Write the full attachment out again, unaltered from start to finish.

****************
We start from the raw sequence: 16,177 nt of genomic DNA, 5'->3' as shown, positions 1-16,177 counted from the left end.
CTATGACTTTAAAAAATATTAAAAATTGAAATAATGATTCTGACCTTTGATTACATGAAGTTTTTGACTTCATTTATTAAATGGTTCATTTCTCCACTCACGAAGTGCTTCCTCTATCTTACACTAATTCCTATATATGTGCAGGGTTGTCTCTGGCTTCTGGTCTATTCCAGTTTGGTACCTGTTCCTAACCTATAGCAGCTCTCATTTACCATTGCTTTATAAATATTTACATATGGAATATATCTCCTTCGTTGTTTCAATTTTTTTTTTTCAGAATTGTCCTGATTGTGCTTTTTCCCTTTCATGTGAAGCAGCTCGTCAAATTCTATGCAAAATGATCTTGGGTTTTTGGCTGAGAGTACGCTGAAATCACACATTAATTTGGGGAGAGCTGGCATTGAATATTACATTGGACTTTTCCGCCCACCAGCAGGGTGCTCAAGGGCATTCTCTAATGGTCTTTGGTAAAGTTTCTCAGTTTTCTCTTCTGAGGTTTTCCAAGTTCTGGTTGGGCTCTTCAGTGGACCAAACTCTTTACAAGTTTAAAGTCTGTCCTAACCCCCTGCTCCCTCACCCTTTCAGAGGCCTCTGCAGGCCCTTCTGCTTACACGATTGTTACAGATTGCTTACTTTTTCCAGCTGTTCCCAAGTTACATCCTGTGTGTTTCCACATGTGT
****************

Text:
We start from the raw sequence: 16,177 nt of genomic DNA, 5'->3' as shown, positions 1-16,177 counted from the left end.
CTATGACTTTAAAAAATATTAAAAATTGAAATAATGATTCTGACCTTTGATTACATGAAGTTTTTGACTTCATTTATTAAATGGTTCATTTCTCCACTCACGAAGTGCTTCCTCTATCTTACACTAATTCCTATATATGTGCAGGGTTGTCTCTGGCTTCTGGTCTATTCCAGTTTGGTACCTGTTCCTAACCTATAGCAGCTCTCATTTACCATTGCTTTATAAATATTTACATATGGAATATATCTCCTTCGTTGTTTCAATTTTTTTTTTTCAGAATTGTCCTGATTGTGCTTTTTCCCTTTCATGTGAAGCAGCTCGTCAAATTCTATGCAAAATGATCTTGGGTTTTTGGCTGAGAGTACGCTGAAATCACACATTAATTTGGGGAGAGCTGGCATTGAATATTACATTGGACTTTTCCGCCCACCAGCAGGGTGCTCAAGGGCATTCTCTAATGGTCTTTGGTAAAGTTTCTCAGTTTTCTCTTCTGAGGTTTTCCAAGTTCTGGTTGGGCTCTTCAGTGGACCAAACTCTTTACAAGTTTAAAGTCTGTCCTAACCCCCTGCTCCCTCACCCTTTCAGAGGCCTCTGCAGGCCCTTCTGCTTACACGATTGTTACAGATTGCTTACTTTTTCCAGCTGTTCCCAAGTTACATCCTGTGTGTTTCCACATGTGT